If you take an egg, hold it between your thumb and middle finger by either pole (the tip and bottom of the egg), and press down hard, it is unlikely to crack. Your thumb and middle finger can't exert sufficient force to bring the shell to a breaking point. Even if you press against each pole with both hands, as hard as you can, chances are you won't be able to crack the egg. It has very high rigidity, or stiffness, in that direction.
That's because the most crack-resistant part of the eggshell is its narrow tip. The more sharply the egg curves, the more rigid the shell becomes. However, if you turn the egg 90 degrees and press down right in the very center, it will be far easier to crack — and the MIT model accounts for that. "We can't tell you precisely when the egg is going to break," says Reis, "but we can tell you why it makes sense to break it along that direction."
Reis and Lazarus aren't the only scientists who are intrigued by the unusual properties of eggshells. There is a surprisingly long history of scientific studies of eggshells, not only in the agricultural sciences but also in the aerospace industry during the 1950s and 1960s, when the focus was on failure analysis of the metal shells used to build airplanes. Failure analysis is the study of how things break, exactly how and why brittle fracturing occurs when one drops a glass, or crashes an airplane — and eggshells' resistance to shattering made them interesting to airplane engineers.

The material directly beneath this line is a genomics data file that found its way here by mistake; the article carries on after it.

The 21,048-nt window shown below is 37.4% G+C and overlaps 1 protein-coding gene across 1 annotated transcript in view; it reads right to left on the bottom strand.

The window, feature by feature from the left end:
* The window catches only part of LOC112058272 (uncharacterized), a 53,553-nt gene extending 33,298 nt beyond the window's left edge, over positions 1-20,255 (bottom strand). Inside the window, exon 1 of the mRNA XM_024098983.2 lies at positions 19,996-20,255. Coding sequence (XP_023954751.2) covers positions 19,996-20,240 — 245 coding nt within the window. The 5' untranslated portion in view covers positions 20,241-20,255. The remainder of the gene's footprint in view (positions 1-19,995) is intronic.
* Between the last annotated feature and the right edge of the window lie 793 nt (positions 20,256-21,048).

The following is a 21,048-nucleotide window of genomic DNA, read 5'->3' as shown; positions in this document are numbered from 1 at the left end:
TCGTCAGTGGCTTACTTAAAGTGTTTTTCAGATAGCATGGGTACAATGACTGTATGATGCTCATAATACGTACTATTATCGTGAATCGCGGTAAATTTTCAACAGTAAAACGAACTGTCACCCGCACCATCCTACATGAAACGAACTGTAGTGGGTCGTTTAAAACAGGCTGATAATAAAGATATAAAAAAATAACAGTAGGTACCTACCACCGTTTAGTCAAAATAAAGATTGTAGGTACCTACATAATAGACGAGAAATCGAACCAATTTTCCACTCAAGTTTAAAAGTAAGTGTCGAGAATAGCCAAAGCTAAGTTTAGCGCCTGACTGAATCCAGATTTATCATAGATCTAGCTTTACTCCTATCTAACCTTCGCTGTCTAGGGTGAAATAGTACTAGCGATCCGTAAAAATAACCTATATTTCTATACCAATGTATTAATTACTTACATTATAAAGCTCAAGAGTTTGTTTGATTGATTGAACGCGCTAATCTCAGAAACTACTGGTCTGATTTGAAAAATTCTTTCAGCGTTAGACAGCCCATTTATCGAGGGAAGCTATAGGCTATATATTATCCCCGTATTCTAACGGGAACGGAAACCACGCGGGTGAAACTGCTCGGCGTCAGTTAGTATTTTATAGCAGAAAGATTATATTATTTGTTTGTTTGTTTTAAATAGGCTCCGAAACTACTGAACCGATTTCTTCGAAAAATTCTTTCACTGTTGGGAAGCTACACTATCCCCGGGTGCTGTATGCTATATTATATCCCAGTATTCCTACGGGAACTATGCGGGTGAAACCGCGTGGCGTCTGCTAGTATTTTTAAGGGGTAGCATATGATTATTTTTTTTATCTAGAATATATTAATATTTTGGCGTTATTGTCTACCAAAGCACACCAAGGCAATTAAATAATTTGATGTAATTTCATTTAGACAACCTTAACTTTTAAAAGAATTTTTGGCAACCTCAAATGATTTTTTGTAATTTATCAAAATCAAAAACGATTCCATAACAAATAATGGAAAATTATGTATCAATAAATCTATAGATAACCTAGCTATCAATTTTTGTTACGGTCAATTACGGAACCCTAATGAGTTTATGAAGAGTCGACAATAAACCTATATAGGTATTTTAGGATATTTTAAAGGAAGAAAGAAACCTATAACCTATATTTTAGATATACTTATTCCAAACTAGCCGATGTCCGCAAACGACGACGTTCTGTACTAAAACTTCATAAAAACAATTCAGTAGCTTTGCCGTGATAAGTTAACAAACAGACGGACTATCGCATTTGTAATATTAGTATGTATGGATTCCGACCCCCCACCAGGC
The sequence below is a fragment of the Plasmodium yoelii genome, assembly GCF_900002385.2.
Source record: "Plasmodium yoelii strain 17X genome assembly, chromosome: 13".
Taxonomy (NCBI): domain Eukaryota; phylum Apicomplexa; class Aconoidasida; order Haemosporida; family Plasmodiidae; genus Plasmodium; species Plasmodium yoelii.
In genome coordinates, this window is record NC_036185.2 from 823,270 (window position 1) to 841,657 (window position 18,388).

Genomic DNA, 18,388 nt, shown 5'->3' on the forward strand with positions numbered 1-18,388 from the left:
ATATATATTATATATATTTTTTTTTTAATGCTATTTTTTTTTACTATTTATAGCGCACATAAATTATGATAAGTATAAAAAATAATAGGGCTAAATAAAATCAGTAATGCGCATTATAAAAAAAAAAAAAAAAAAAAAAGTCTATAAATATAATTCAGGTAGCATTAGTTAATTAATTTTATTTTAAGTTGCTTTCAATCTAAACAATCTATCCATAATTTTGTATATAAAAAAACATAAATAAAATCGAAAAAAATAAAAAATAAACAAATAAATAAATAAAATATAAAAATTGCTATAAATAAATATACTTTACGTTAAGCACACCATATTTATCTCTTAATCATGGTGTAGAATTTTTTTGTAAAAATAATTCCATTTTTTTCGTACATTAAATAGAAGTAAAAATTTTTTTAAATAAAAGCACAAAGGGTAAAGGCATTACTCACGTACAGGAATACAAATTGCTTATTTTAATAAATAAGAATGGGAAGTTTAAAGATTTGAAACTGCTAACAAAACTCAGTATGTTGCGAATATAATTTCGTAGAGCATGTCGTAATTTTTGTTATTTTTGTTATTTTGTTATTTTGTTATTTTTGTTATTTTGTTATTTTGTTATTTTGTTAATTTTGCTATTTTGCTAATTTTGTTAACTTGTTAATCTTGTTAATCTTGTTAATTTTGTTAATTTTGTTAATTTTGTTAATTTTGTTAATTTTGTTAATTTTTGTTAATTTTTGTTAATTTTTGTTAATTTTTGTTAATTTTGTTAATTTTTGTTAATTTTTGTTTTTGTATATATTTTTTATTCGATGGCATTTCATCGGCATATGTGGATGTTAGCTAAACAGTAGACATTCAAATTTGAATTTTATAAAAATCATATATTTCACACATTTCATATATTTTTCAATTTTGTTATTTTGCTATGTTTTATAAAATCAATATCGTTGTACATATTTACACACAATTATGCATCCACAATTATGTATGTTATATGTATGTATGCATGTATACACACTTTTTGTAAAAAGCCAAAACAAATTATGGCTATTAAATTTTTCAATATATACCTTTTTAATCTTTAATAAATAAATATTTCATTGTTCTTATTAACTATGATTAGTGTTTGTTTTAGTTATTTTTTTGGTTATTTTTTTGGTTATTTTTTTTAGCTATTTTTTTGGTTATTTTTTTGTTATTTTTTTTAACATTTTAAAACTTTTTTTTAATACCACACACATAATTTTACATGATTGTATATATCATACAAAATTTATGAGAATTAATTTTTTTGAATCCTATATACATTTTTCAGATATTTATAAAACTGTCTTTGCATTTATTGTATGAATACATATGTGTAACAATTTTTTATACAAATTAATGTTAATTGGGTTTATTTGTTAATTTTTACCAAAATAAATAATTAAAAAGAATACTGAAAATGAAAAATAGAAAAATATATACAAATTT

Eggshells aren't quite as brittle as glass or the metal shell of an airplane, because they are laced with organic material. Any given material gets its properties, like resistance to cracking, from its crystalline structure. Eggshell is similar to tooth enamel or seashells; all of these materials are made up primarily of calcium carbonate (calcite) crystals embedded within a protein matrix. It's the latter that gives the shell its remarkable toughness, which is bolstered by a thin inner membrane made of collagen. Rather than splitting an eggshell in one clean break, cracks in an eggshell spread bit by bit, millimeter by millimeter. "Cracks propagate with great difficulty and the eggshell doesn't shatter," says Michelle Oyen, a materials scientist at Cambridge University. "The damage is very localized." In that respect, an eggshell is nature's perfect packaging.